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Nonsurgical endodontic retreatment of extensive periapical lesions

Drs. Fernando Muñoz Ayón, Jorge Paredes Vieyra, and Victor Manuel de la Torre Martínez demonstrate a nonsurgical endodontic retreatment of an extensive periapical lesion of endodontic origin with Vitapex®

educational-aims-objectives-ayonApical periodontitis and its accompanying periapical bone resorption are inflam-matory disorders of periradicular tissues caused by persistent microbial infection within the root canal system of the affected tooth (Safavi and Nichols, 1993). Incessant apical periodontitis after root canal treatment often portrays a more complex scenario than primary apical periodontitis (Nair, 2006).

The most common causes for failure in endodontics include the inability to eradicate bacteria from the root canal system after treatment, reinfection of the root canal by coronal leakage (Haapasalo, et al., 2007), extraradicular infection, foreign body reaction, and true cysts (Cohen, Hargreaves, and Berman, 2011). In such cases where primary endodontic therapy does not succeed, a nonsurgical endodontic retreatment approach is the best option.

The main difference between treating primary endodontic disease versus post-treatment disease is the need to regain access to the apical third of the root canal previously treated. Once this is achieved, all of the principles of endodontic therapy apply to the completion of the retreatment case (Cohen, Hargreaves, and Berman, 2011), including cleaning, shaping, and inter-appointment dressings. The most widely used intracanal medication to date continues to be calcium hydroxide Ca(OH)2. Its antimicrobial mechanism and high pH (12.5) provide an environment where few microorganisms are able to survive. Another drug used with high antibacterial activity is iodoform (CHI3), which has been used successfully as a medicament and filling paste for many years (Pallota, et al., 2010). Vitapex® (Neo Dental International, Inc.) is a commercial Ca(OH)2 paste used as root canal dressing in primary and permanent teeth; it also contains CHI3 and inhibits or kills the pathogen in the root canal; furthermore, it can promote bone repairment and regeneration, as shown by Xia and colleagues (2013).

Although very effective eliminating bacteria inside the canal, removal of these Ca(OH)2 pastes is often difficult. Passive ultrasonic irrigation (PUI) has proven to be effective in Ca(OH)2 removal (63.3%) from the root canal wall due to its cavitation and microstreaming effect on NaOCl compared with syringe delivery. However, whether PUI can effectively remove Ca(OH)2 from the root canal wall is not well-known (van der Sluis, Wu, and Wesselink, 2007).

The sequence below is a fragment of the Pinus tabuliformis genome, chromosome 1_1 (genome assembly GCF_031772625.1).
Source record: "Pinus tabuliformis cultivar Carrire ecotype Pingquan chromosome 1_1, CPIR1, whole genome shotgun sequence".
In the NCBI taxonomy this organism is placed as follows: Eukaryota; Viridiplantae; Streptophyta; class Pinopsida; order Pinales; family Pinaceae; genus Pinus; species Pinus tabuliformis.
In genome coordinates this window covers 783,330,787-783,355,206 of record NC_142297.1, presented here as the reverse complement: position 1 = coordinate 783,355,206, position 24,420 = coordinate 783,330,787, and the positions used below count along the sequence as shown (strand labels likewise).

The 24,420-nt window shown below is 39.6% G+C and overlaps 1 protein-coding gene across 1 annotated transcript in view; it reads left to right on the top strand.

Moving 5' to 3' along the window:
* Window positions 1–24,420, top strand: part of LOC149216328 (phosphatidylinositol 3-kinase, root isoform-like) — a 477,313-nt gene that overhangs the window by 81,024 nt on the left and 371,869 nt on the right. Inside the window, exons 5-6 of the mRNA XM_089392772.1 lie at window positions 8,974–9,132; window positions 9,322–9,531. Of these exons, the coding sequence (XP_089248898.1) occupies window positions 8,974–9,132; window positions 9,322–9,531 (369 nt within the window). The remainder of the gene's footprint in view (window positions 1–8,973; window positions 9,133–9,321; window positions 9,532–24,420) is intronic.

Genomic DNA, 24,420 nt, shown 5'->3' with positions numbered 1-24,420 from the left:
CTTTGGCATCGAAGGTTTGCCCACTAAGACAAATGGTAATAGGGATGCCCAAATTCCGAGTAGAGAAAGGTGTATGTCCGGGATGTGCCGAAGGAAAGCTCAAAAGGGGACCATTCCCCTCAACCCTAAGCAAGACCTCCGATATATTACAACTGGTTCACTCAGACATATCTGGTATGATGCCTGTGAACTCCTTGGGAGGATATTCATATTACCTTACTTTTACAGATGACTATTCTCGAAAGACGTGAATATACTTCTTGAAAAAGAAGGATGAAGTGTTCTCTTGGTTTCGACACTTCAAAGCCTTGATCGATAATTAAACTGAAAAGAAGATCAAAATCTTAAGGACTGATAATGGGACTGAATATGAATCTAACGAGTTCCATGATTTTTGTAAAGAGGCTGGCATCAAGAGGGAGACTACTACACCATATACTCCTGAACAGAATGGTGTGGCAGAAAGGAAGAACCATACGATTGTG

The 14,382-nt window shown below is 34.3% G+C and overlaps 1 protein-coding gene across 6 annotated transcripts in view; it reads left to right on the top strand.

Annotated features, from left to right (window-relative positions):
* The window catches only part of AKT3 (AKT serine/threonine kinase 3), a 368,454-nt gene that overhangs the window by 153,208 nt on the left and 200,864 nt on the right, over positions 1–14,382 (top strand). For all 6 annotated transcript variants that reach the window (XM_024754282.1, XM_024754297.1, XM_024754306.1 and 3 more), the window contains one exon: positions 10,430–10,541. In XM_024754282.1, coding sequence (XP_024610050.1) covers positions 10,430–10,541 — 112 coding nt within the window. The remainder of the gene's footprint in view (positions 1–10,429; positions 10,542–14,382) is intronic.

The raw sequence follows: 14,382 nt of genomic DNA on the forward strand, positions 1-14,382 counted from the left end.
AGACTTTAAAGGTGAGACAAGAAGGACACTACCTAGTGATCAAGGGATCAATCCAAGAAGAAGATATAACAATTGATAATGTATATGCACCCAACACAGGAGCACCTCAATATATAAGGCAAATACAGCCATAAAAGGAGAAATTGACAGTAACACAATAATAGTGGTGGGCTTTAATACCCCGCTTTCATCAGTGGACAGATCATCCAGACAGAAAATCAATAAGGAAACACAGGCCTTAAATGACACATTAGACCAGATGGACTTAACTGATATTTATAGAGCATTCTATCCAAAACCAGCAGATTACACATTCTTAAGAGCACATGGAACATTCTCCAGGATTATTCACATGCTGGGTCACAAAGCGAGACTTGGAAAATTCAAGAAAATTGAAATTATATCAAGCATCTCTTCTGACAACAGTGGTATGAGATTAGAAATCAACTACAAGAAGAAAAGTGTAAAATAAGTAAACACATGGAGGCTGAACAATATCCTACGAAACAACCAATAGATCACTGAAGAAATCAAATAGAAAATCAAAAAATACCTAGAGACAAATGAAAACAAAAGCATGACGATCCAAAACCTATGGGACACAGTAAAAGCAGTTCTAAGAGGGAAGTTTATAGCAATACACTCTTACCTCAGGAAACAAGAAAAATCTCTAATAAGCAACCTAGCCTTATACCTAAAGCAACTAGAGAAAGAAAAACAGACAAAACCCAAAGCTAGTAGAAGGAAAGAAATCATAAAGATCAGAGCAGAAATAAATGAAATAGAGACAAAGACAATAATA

During root canal treatment, Ca(OH)2 pastes might sometimes unintentionally escape through the apex of the tooth. The deliberate placement of Ca(OH)2 beyond the confines of the root canal in the presence of large and chronic periapical lesions has been advocated. Some speculate that this favors periapical healing and encourages osseous repair. Such deliberate overextension is not, however, widely advocated (Orocoglu and Cobankara, 2008).

Case report

A 42-year-old female patient was referred to our office for treatment of maxillary left lateral incisor tooth. The reason for consultation was completion of root canal therapy, which had been left unfinished 2 to 3 years to date.

figure1Upon questioning, the patient reported mild pain with the presence of a sinus 3 months previously. The patient also reported pain on mastication 3 days prior to this appointment, and clinical examination confirmed the presence of purulent exudate on palpation at the gingival margin, as well as a palatal groove and composite filling on access cavity (Figure 1). The right lateral incisor was slightly sensitive to percussion and palpation. Radiographic evaluation (Schick CDR, Schick Technologies) demonstrated a very acceptable endodontic treatment accompanied with a radiolucent lesion approximately 10 mm in diameter around the apex (Figure 2).

figure2-5figure6-9
Nonsurgical retreatment approach was planned, and informed consent was given and signed by the patient. Treatment was performed without local anesthesia and with rubber dam in place. The access cavity was prepared with carbide bur No. 2 (Mani®, Inc.) and Endo-Z™ (Dentsply International). Removal of gutta percha was attempted via ProTaper® Universal Retreatment files (Dentsply Tulsa Dental Specialties). Once inside the canal, a calcium hydroxide paste was found, removed, and 2.5% sodium hypochlorite irrigating solution was administered as final rinse. Canal was dried with sterile paper points (Coltène Whaledent Group, Hygenic®), and calcium hydroxide powder (Sultan Healthcare Inc.) was placed into the canal to control the exudate. The tooth was temporarily restored with intermediate restorative material (IRM® Caulk; Dentsply).
quoteClinical evaluation was performed after 10 days (Figure 3). The tooth was asymptomatic and isolated in the same manner as that described in the previous appointment. Working length was then determined by an electronic apex locator (Root ZX®, J. Morita) with a No. 45 K-file (Mani, Inc.) (Figure 4).
During this appointment 2.5% NaOCl was administered; the canal was then dried in the same manner as previous appointment, and Vitapex was placed as intracanal dressing and intentionally placed in the periradicular area through the apex (Figure 5). A cotton pellet was placed in the pulp chamber, and the tooth was temporarily restored with intermediate restorative material (IRM Caulk; Dentsply).
The patient lost all contact with our practice and returned 17 months later with mild pain and a cast post and metal porcelain crown in the unfinished root canal treatment. After removal of cast post and crown, the canal preparation was accomplished with F4 and F5 ProTaper Universal files (Figures 6-7). Canals were obturated by means of the lateral condensation technique and Sealapex™ sealer. After 1 month (Figure 8), the patient was asymptomatic, and mild healing of the perirapical lesion was observed, even though no permanent crown had been placed.